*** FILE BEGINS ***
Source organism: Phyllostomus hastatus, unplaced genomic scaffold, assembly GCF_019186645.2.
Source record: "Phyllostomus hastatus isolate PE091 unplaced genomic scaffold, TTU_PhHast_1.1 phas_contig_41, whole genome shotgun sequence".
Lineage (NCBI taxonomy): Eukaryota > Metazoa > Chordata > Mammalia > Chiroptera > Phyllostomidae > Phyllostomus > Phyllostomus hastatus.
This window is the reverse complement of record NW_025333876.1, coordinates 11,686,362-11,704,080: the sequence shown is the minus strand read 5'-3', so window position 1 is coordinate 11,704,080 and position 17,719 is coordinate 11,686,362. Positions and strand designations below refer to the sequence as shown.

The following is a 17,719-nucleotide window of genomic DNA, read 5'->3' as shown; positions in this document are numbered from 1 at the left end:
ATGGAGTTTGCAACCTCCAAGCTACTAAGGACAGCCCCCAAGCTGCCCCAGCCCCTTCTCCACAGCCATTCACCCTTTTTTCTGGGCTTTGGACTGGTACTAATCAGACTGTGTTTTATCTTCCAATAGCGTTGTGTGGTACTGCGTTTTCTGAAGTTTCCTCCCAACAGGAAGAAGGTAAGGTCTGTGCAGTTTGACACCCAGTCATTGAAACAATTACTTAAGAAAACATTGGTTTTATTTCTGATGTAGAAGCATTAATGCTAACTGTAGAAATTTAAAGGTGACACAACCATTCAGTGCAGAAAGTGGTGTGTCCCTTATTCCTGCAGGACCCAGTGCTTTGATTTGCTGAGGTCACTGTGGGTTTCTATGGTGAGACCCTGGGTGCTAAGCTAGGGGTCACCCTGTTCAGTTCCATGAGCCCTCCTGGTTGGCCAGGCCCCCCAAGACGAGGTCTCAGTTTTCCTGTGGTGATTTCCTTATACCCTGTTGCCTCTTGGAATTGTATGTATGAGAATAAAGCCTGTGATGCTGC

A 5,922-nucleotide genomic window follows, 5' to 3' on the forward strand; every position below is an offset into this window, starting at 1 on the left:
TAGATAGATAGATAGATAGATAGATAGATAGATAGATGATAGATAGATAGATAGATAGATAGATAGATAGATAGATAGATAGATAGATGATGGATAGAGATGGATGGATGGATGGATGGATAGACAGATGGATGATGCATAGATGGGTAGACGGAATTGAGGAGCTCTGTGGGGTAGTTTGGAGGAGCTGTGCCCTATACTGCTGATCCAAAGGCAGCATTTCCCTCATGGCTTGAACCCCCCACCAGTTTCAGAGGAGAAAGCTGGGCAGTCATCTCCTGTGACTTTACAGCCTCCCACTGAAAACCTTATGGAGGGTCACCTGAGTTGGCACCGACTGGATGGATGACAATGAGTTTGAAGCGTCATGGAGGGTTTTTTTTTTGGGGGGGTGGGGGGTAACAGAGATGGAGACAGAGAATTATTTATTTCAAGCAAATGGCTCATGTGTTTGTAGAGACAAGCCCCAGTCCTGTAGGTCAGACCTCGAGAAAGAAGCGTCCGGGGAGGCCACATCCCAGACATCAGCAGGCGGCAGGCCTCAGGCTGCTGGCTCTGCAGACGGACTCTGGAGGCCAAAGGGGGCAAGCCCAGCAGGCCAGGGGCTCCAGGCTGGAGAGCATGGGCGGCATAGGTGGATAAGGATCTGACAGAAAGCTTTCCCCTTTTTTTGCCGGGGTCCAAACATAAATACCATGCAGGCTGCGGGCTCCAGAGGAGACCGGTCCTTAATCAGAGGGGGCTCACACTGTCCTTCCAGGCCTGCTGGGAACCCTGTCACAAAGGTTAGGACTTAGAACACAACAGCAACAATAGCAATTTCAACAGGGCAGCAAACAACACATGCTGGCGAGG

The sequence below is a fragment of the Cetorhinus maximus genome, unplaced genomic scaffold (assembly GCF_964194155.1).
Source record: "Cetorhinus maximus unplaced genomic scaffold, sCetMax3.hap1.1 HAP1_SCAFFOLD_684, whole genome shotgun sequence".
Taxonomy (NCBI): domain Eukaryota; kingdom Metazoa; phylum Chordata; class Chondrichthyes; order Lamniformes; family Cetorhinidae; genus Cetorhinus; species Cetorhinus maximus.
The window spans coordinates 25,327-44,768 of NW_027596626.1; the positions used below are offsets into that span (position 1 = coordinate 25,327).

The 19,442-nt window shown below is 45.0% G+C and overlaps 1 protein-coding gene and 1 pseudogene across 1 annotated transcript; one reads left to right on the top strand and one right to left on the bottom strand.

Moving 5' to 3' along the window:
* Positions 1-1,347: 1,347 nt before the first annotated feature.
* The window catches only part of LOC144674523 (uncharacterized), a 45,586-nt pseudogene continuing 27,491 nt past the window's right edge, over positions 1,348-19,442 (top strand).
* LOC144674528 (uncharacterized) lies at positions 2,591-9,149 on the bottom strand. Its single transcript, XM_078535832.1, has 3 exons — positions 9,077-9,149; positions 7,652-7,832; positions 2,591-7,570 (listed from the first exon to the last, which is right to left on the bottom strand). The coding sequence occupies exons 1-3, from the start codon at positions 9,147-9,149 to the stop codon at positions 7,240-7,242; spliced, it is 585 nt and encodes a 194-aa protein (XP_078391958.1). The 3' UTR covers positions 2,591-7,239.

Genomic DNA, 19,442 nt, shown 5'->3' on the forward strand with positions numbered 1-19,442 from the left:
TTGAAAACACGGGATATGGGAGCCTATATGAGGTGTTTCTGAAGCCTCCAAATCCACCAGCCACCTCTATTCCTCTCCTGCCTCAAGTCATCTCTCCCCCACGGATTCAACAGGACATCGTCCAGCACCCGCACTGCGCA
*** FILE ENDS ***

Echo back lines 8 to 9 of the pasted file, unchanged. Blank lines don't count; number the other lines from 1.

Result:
TAGATAGATAGATAGATAGATAGATAGATAGATAGATGATAGATAGATAGATAGATAGATAGATAGATAGATAGATAGATAGATAGATGATGGATAGAGATGGATGGATGGATGGATGGATAGACAGATGGATGATGCATAGATGGGTAGACGGAATTGAGGAGCTCTGTGGGGTAGTTTGGAGGAGCTGTGCCCTATACTGCTGATCCAAAGGCAGCATTTCCCTCATGGCTTGAACCCCCCACCAGTTTCAGAGGAGAAAGCTGGGCAGTCATCTCCTGTGACTTTACAGCCTCCCACTGAAAACCTTATGGAGGGTCACCTGAGTTGGCACCGACTGGATGGATGACAATGAGTTTGAAGCGTCATGGAGGGTTTTTTTTTTGGGGGGGTGGGGGGTAACAGAGATGGAGACAGAGAATTATTTATTTCAAGCAAATGGCTCATGTGTTTGTAGAGACAAGCCCCAGTCCTGTAGGTCAGACCTCGAGAAAGAAGCGTCCGGGGAGGCCACATCCCAGACATCAGCAGGCGGCAGGCCTCAGGCTGCTGGCTCTGCAGACGGACTCTGGAGGCCAAAGGGGGCAAGCCCAGCAGGCCAGGGGCTCCAGGCTGGAGAGCATGGGCGGCATAGGTGGATAAGGATCTGACAGAAAGCTTTCCCCTTTTTTTGCCGGGGTCCAAACATAAATACCATGCAGGCTGCGGGCTCCAGAGGAGACCGGTCCTTAATCAGAGGGGGCTCACACTGTCCTTCCAGGCCTGCTGGGAACCCTGTCACAAAGGTTAGGACTTAGAACACAACAGCAACAATAGCAATTTCAACAGGGCAGCAAACAACACATGCTGGCGAGG

The sequence below is a fragment of the Cetorhinus maximus genome, unplaced genomic scaffold (assembly GCF_964194155.1).